Regulations and running time: Making driverless cars mainstream
As we saw at CES recently, developments in connected and driverless cars and trucks are undoubtedly both a rapidly evolving area and an exciting prospect, garnering serious media attention.
As Prasad Satyavolu of Cognizant says, the discussion around bringing this technology to market has developed beyond the cars themselves to considerations of the regulatory challenges ahead and the practicalities of testing the technologies on our roads.
The market for connected cars is expected to reach €122.6 billion(US$131.80 billion) by 2021, with developments continuing apace. In the US there has been a $4 billion investment in self-driving regulations to ensure consistency across states, while the UK government has initiated driverless car trials in Bristol, Coventry, Milton Keynes and Greenwich, with plans to extend these tests to motorways this year. Similarly, in France, the government allowed PSA Peugeot-Citroen to run trials in real conditions in the Paris area, with the experiment to be extended to other French cities including Bordeaux and Strasbourg.
Despite the interest and push from governments all over the world, the reality is that driverless cars will likely still take years to appear in significant numbers on our roads. What is holding them back is as much data and insurance regulations, as the kinks still being ironed out of the technologies themselves.
The race in the production for connected cars is heating up – Apple’s $1 billion investment in the Chinese company Didi Chuxing Technology reflects an intensifying battle over the future of driving, while other heavyweights are also investing in research around driverless cars. However, there is some way to go before they can be integrated seamlessly into society.
Here we look at the three main factors that manufacturers and policymakers must consider to bring driverless cars into everyday life.
Acknowledging the need for significant infrastructure development throughout the country, the UK government last year announced the creation of a ‘connected corridor’ pilot to focus on making current road systems compatible with developing automotive technology. For example, issues as trivial as faded lane markings have been enough to confuse semi-autonomous vehicles so far. These infrastructural imperfections can also be overcome by installing additional sensors and other data-reliant features into car systems. Similar SMART corridors in the US and elsewhere have been announced.
Insurance and liability
Discussions are already taking place with Google about making London a trial city to test out driverless vehicles, fuelling the debate around insurance and liability in the event of an accident. Ironically, testing of Google’s driverless cars has found that the majority of crashes have been attributed to errors by human drivers, rather than self-driving cars.
A Thatcham Research report estimates that driverless cars will dramatically reduce accidents and cut insurance premiums by up to 80% by 2040; despite this reduction, regulations around accident liability still need to be agreed.
As with testing, the UK has made great strides in this area; thirteen motor insurers have formed the Automated Driving Insurer Group, aiming to bring the blurred boundaries of autonomous vehicle insurance into focus.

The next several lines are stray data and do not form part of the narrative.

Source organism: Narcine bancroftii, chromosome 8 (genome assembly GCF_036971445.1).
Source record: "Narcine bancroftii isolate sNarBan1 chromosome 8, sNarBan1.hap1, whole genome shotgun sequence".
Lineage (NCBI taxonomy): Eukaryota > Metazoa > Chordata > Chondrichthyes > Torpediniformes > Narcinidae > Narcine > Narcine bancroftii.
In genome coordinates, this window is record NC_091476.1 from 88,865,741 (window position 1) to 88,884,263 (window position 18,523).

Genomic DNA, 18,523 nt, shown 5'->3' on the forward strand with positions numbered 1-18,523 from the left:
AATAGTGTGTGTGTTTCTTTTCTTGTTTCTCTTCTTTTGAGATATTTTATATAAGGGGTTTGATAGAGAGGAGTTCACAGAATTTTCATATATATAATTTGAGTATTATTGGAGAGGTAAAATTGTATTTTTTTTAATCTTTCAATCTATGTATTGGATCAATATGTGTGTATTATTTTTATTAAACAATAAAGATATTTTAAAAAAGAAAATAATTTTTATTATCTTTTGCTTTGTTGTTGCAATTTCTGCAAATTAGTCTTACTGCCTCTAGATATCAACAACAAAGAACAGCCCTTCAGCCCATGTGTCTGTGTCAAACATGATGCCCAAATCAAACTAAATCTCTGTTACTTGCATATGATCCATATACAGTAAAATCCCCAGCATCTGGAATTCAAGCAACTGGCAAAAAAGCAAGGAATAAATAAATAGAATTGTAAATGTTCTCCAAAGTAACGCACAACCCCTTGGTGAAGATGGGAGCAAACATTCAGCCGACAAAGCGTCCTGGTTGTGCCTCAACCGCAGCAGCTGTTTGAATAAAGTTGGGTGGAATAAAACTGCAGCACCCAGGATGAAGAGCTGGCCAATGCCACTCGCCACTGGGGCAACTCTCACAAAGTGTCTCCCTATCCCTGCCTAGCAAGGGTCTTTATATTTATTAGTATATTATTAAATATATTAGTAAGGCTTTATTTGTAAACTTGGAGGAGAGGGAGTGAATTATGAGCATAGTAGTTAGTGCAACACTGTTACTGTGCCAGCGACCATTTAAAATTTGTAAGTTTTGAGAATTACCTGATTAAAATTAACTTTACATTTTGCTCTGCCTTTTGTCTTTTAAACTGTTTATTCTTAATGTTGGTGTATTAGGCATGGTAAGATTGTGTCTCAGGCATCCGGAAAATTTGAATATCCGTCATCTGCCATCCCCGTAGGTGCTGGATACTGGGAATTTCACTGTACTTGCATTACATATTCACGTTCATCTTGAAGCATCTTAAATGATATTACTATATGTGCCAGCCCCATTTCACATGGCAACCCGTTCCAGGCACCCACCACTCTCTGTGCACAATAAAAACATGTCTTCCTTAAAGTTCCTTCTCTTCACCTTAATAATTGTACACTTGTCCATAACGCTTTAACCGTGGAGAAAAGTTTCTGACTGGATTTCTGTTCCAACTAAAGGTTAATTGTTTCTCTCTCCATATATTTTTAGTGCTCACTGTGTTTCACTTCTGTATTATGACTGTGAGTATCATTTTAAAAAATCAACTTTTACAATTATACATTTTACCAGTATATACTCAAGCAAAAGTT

Adrian Flux recently launched the UK’s first driverless car insurance policy, showing again how this technology is headed for the mainstream. However, the reality is that the global motor industry is still coming to terms with the practical implications of this technology. The scrutiny insurers will place on manufacturers will only further delay widespread adoption.
Regulating data usage
As much as the arrival of connected and autonomous vehicles presents a host of opportunities for manufacturers and consumers, the expanded networks associated with the technology also create significant questions around data legislation. Around the world, there is a great deal of regulation surrounding ownership and usage of the data generated by these new sources.
This needs to be taken into consideration and could become a major headache for global car manufacturers, given that it will impact the potential for this data to be monetised. Everyday drivers have also voiced concerns over third party access to their vehicle data.
For example, the AA began a campaign dubbed “My Car, My Data”, which aims to ensure that car owners have exclusive control over the information they share with their vehicle. As access to added services and benefits associated with connected cars become dependent on data sharing, it will be interesting to see how willing consumers are to forego their right to data privacy.
Regardless, in order for manufacturers to overcome these challenges, collaboration with third parties is key, to avoid over-stepping any regulatory boundaries.
There are certainly significant obstacles for automotive manufacturers, technology vendors and the wider market to tackle before driverless cars enter the mainstream. The automotive ecosystem is making big investments in driverless cars and partnering with technology companies to overcome technological challenges inhibiting widespread adoption.
What is crucial is that all stakeholders surrounding auto and component manufacturers work together in order to understand the challenges beyond product design. By doing so, they will find solutions for every aspect of personal and commercial mobility, including looking closely at the road infrastructure adjustments and investment in technologies that should be made now.
The author of this blog is Prasad Satyavolu, head of Innovation, Manufacturing & Logistics, Cognizant
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